Here's the same method provided by @Sir Kill A Lot in his answer, but converted to a PowerShell script (pfx2snk.ps1).

    [string] $pfxFilePath,
    [string] $pfxPassword

# The path to the snk file we're creating
[string] $snkFilePath = [IO.Path]::GetFileNameWithoutExtension($pfxFilePath) + ".snk";

# Read in the bytes of the pfx file
[byte[]] $pfxBytes = Get-Content $pfxFilePath -Encoding Byte;

# Get a cert object from the pfx bytes with the private key marked as exportable
$cert = New-Object System.Security.Cryptography.X509Certificates.X509Certificate2(

# Export a CSP blob from the cert (which is the same format as an SNK file)
[byte[]] $snkBytes = ([Security.Cryptography.RSACryptoServiceProvider]$cert.PrivateKey).ExportCspBlob($true);

# Write the CSP blob/SNK bytes to the snk file
[IO.File]::WriteAllBytes($snkFilePath, $snkBytes);

Just run that script providing the pfx file path and password and it will make an snk file in the same directory as the pfx file (with the same name other than the extension).

powershell.exe -File pfx2snk.ps1 -pfxFilePath cert.pfx -pfxPassword "pfx password"

Or, if your pfx doesn't have a password (shame, shame):

powershell.exe -File pfx2snk.ps1 cert.pfx

And, if you're unfortunate enough to be working in an environment where they don't allow PowerShell scripts to execute (ie. interactive PowerShell sessions only), then you can execute this ugly one liner from a standard cmd.exe command line (replacing file paths and pfx password as needed).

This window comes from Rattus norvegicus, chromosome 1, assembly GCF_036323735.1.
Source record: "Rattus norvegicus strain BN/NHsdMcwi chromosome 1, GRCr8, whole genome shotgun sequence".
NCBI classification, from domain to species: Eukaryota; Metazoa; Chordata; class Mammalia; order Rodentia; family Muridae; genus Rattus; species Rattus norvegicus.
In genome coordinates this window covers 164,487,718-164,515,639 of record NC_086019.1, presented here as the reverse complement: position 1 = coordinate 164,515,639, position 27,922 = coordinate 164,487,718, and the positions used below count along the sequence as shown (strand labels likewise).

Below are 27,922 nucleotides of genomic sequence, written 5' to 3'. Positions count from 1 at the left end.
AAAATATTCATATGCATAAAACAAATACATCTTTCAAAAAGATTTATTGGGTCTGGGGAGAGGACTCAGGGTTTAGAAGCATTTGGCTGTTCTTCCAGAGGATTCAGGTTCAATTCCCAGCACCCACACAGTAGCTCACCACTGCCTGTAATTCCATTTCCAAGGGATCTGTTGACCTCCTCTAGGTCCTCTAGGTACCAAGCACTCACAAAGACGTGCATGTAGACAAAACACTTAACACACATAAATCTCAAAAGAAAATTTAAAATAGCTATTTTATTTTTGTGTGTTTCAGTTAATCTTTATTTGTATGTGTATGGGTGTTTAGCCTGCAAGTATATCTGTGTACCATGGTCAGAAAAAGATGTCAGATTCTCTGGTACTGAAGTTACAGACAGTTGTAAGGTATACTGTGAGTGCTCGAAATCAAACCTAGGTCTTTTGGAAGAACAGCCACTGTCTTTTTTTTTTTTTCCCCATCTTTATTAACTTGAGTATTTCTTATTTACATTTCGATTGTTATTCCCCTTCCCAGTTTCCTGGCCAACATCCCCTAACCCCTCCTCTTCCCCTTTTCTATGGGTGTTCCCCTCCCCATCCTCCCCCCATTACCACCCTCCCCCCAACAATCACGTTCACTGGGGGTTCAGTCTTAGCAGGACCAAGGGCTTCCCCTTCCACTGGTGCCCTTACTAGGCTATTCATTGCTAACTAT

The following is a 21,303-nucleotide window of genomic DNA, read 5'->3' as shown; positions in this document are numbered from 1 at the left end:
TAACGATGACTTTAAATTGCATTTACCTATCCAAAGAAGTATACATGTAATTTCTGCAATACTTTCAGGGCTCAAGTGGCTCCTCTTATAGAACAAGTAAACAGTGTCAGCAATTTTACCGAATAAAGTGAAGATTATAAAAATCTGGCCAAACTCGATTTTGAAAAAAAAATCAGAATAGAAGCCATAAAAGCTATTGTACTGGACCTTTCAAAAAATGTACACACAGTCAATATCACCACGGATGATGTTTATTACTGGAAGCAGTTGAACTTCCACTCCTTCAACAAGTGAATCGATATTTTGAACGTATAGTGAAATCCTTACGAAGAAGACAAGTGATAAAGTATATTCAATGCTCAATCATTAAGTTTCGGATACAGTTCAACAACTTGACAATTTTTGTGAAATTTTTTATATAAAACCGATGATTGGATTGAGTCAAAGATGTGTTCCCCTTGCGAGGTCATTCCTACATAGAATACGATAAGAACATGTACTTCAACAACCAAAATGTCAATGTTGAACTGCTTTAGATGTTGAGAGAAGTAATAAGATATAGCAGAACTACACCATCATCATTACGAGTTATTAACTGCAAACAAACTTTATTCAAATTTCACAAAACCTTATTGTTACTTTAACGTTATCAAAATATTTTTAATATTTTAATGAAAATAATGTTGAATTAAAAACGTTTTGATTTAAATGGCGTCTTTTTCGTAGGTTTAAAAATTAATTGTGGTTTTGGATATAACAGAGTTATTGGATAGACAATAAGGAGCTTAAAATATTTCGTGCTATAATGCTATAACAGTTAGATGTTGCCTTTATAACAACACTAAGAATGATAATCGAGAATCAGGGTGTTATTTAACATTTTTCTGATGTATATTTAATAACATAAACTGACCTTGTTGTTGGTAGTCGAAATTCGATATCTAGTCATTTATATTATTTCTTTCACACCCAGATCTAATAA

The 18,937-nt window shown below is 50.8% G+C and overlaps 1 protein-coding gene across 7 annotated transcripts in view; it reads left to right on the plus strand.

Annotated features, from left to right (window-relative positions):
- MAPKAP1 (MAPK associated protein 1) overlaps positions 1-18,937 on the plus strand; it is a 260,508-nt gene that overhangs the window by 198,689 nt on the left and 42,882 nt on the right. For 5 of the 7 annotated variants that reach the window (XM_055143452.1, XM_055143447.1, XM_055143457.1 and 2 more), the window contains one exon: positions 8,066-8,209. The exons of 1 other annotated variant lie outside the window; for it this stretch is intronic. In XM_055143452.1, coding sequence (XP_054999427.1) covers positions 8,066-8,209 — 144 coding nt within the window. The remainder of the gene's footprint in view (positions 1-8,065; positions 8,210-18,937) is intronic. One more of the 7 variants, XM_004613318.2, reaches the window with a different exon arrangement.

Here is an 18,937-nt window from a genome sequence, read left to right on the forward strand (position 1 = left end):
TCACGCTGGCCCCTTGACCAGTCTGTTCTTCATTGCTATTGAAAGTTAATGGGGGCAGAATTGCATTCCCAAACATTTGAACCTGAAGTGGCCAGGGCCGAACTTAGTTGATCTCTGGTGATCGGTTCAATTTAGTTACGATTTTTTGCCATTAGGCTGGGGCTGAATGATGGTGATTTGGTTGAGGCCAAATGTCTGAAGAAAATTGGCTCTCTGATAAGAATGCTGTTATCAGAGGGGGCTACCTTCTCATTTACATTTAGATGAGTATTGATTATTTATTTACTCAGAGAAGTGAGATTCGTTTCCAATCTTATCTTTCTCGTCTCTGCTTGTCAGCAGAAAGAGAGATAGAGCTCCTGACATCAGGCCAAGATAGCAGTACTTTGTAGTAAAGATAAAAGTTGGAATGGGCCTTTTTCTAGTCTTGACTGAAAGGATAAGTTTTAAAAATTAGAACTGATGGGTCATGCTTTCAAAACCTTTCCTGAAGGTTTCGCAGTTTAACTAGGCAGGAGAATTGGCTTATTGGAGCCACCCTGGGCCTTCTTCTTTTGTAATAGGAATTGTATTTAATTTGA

powershell.exe -Command "[IO.File]::WriteAllBytes('SnkFilePath.snk', ([Security.Cryptography.RSACryptoServiceProvider](New-Object System.Security.Cryptography.X509Certificates.X509Certificate2((Get-Content 'PfxFilePath.pfx' -Encoding Byte), 'PfxPassword', [Security.Cryptography.X509Certificates.X509KeyStorageFlags]::Exportable)).PrivateKey).ExportCspBlob($true));"

I actually use that one-liner as a standard part of my Visual Studio pre-build process to automate the process of using the same keys from our authenticode signature certs (pfx file) for strong name signing. That's not a requirement, but it just seems to make sense to me that they should be the same and it feeds my OCD tendencies.

(I use an snk file rather than the original pfx because I've had the "buggy" experience using pfx files for strong name signing that @punkcoder mentioned in his answer)

And, if you're interested, I have something like the following as a part of my post-build process in Visual Studio to add the authenticode signature to the project output (in "Release" project configurations anyway).

powershell.exe -Command "Set-AuthenticodeSignature -FilePath '$(TargetPath)' -Certificate '$(SolutionDir)MyCert.pfx' -TimestampServer http://timestamp.verisign.com/scripts/timstamp.dll -HashAlgorithm sha256;"
  • 1
    Thanks! For some reason the last line did not output a file for me, but replacing it with: Set-Content -Path "$snkFilePath" -Value $snkBytes -Encoding Byte fixed that issue.
    – Jon List
    Jul 18, 2017 at 9:18
  • 1
    The file seems to put placed in the directory above where I ran the script. I changed the script's last line to: [IO.File]::WriteAllBytes((Join-Path -Path (Get-Location) -ChildPath $snkFileName), $snkBytes);
    – Corey
    Mar 18, 2020 at 17:05